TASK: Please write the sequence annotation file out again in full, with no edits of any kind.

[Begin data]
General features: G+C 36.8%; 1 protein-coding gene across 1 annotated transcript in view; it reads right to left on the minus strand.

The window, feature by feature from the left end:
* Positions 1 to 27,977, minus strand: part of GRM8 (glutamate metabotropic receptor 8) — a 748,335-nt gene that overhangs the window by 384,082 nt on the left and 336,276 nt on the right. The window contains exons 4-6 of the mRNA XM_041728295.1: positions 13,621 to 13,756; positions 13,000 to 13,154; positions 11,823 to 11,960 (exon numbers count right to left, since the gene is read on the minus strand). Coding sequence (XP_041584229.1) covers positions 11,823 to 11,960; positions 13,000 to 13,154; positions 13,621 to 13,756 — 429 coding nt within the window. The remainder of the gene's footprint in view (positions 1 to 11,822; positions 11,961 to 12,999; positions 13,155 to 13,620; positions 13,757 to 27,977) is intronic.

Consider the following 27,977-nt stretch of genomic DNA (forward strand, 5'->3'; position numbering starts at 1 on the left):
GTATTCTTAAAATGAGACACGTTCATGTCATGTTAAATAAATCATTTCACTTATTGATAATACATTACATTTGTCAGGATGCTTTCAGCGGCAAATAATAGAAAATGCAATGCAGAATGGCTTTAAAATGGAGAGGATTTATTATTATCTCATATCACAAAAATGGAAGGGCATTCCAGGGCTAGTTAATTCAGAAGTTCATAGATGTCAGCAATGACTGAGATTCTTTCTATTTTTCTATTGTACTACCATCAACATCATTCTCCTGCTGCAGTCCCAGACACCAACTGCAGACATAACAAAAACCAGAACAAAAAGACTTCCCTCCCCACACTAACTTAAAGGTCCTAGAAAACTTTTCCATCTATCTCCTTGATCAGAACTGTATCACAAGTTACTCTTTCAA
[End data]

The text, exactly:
General features: G+C 36.8%; 1 protein-coding gene across 1 annotated transcript in view; it reads right to left on the minus strand.

The window, feature by feature from the left end:
* Positions 1 to 27,977, minus strand: part of GRM8 (glutamate metabotropic receptor 8) — a 748,335-nt gene that overhangs the window by 384,082 nt on the left and 336,276 nt on the right. The window contains exons 4-6 of the mRNA XM_041728295.1: positions 13,621 to 13,756; positions 13,000 to 13,154; positions 11,823 to 11,960 (exon numbers count right to left, since the gene is read on the minus strand). Coding sequence (XP_041584229.1) covers positions 11,823 to 11,960; positions 13,000 to 13,154; positions 13,621 to 13,756 — 429 coding nt within the window. The remainder of the gene's footprint in view (positions 1 to 11,822; positions 11,961 to 12,999; positions 13,155 to 13,620; positions 13,757 to 27,977) is intronic.

Consider the following 27,977-nt stretch of genomic DNA (forward strand, 5'->3'; position numbering starts at 1 on the left):
GTATTCTTAAAATGAGACACGTTCATGTCATGTTAAATAAATCATTTCACTTATTGATAATACATTACATTTGTCAGGATGCTTTCAGCGGCAAATAATAGAAAATGCAATGCAGAATGGCTTTAAAATGGAGAGGATTTATTATTATCTCATATCACAAAAATGGAAGGGCATTCCAGGGCTAGTTAATTCAGAAGTTCATAGATGTCAGCAATGACTGAGATTCTTTCTATTTTTCTATTGTACTACCATCAACATCATTCTCCTGCTGCAGTCCCAGACACCAACTGCAGACATAACAAAAACCAGAACAAAAAGACTTCCCTCCCCACACTAACTTAAAGGTCCTAGAAAACTTTTCCATCTATCTCCTTGATCAGAACTGTATCACAAGTTACTCTTTCAA